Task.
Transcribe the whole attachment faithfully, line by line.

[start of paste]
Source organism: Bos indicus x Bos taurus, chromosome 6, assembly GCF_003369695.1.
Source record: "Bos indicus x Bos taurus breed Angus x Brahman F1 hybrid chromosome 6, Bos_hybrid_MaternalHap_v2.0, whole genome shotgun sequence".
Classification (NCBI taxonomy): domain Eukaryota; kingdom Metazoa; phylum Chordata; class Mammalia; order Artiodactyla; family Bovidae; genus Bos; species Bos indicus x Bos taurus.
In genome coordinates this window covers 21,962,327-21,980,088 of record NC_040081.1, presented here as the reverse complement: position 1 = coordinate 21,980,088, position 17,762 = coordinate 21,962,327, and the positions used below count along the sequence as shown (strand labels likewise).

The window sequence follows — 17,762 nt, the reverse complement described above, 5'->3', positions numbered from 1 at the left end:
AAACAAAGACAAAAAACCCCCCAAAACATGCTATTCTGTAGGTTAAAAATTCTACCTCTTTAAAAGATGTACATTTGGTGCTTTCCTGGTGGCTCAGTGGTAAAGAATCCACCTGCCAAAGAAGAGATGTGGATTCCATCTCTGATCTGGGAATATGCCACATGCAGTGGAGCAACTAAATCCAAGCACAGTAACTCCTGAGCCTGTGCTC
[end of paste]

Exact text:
Source organism: Bos indicus x Bos taurus, chromosome 6, assembly GCF_003369695.1.
Source record: "Bos indicus x Bos taurus breed Angus x Brahman F1 hybrid chromosome 6, Bos_hybrid_MaternalHap_v2.0, whole genome shotgun sequence".
Classification (NCBI taxonomy): domain Eukaryota; kingdom Metazoa; phylum Chordata; class Mammalia; order Artiodactyla; family Bovidae; genus Bos; species Bos indicus x Bos taurus.
In genome coordinates this window covers 21,962,327-21,980,088 of record NC_040081.1, presented here as the reverse complement: position 1 = coordinate 21,980,088, position 17,762 = coordinate 21,962,327, and the positions used below count along the sequence as shown (strand labels likewise).

The window sequence follows — 17,762 nt, the reverse complement described above, 5'->3', positions numbered from 1 at the left end:
AAACAAAGACAAAAAACCCCCCAAAACATGCTATTCTGTAGGTTAAAAATTCTACCTCTTTAAAAGATGTACATTTGGTGCTTTCCTGGTGGCTCAGTGGTAAAGAATCCACCTGCCAAAGAAGAGATGTGGATTCCATCTCTGATCTGGGAATATGCCACATGCAGTGGAGCAACTAAATCCAAGCACAGTAACTCCTGAGCCTGTGCTC